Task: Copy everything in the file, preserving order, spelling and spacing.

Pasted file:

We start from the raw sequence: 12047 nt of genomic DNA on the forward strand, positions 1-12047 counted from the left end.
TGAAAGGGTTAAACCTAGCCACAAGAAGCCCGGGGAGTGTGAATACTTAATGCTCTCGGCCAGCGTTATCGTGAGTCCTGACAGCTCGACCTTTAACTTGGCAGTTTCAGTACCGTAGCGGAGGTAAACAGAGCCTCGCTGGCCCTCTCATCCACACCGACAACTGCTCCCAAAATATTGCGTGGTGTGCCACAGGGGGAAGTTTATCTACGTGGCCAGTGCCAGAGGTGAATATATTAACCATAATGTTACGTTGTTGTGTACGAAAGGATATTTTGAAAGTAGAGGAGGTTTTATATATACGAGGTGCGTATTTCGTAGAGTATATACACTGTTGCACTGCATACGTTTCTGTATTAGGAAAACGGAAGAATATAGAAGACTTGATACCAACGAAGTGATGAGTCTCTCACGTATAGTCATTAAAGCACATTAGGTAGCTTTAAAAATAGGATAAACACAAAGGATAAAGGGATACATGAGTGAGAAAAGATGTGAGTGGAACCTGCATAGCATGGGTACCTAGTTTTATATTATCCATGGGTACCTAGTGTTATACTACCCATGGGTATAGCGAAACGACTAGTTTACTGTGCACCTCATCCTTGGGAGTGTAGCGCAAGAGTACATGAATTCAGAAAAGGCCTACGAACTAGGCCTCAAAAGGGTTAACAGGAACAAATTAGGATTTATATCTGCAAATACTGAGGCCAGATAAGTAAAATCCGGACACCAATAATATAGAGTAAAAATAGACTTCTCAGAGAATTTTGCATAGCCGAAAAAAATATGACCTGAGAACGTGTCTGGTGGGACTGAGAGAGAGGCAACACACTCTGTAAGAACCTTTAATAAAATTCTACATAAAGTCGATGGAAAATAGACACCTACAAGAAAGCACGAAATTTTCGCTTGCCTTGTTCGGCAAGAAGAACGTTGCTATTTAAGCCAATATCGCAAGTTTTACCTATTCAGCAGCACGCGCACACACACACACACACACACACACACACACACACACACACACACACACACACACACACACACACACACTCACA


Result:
We start from the raw sequence: 12047 nt of genomic DNA on the forward strand, positions 1-12047 counted from the left end.
TGAAAGGGTTAAACCTAGCCACAAGAAGCCCGGGGAGTGTGAATACTTAATGCTCTCGGCCAGCGTTATCGTGAGTCCTGACAGCTCGACCTTTAACTTGGCAGTTTCAGTACCGTAGCGGAGGTAAACAGAGCCTCGCTGGCCCTCTCATCCACACCGACAACTGCTCCCAAAATATTGCGTGGTGTGCCACAGGGGGAAGTTTATCTACGTGGCCAGTGCCAGAGGTGAATATATTAACCATAATGTTACGTTGTTGTGTACGAAAGGATATTTTGAAAGTAGAGGAGGTTTTATATATACGAGGTGCGTATTTCGTAGAGTATATACACTGTTGCACTGCATACGTTTCTGTATTAGGAAAACGGAAGAATATAGAAGACTTGATACCAACGAAGTGATGAGTCTCTCACGTATAGTCATTAAAGCACATTAGGTAGCTTTAAAAATAGGATAAACACAAAGGATAAAGGGATACATGAGTGAGAAAAGATGTGAGTGGAACCTGCATAGCATGGGTACCTAGTTTTATATTATCCATGGGTACCTAGTGTTATACTACCCATGGGTATAGCGAAACGACTAGTTTACTGTGCACCTCATCCTTGGGAGTGTAGCGCAAGAGTACATGAATTCAGAAAAGGCCTACGAACTAGGCCTCAAAAGGGTTAACAGGAACAAATTAGGATTTATATCTGCAAATACTGAGGCCAGATAAGTAAAATCCGGACACCAATAATATAGAGTAAAAATAGACTTCTCAGAGAATTTTGCATAGCCGAAAAAAATATGACCTGAGAACGTGTCTGGTGGGACTGAGAGAGAGGCAACACACTCTGTAAGAACCTTTAATAAAATTCTACATAAAGTCGATGGAAAATAGACACCTACAAGAAAGCACGAAATTTTCGCTTGCCTTGTTCGGCAAGAAGAACGTTGCTATTTAAGCCAATATCGCAAGTTTTACCTATTCAGCAGCACGCGCACACACACACACACACACACACACACACACACACACACACACACACACACACACACACACACACACACTCACA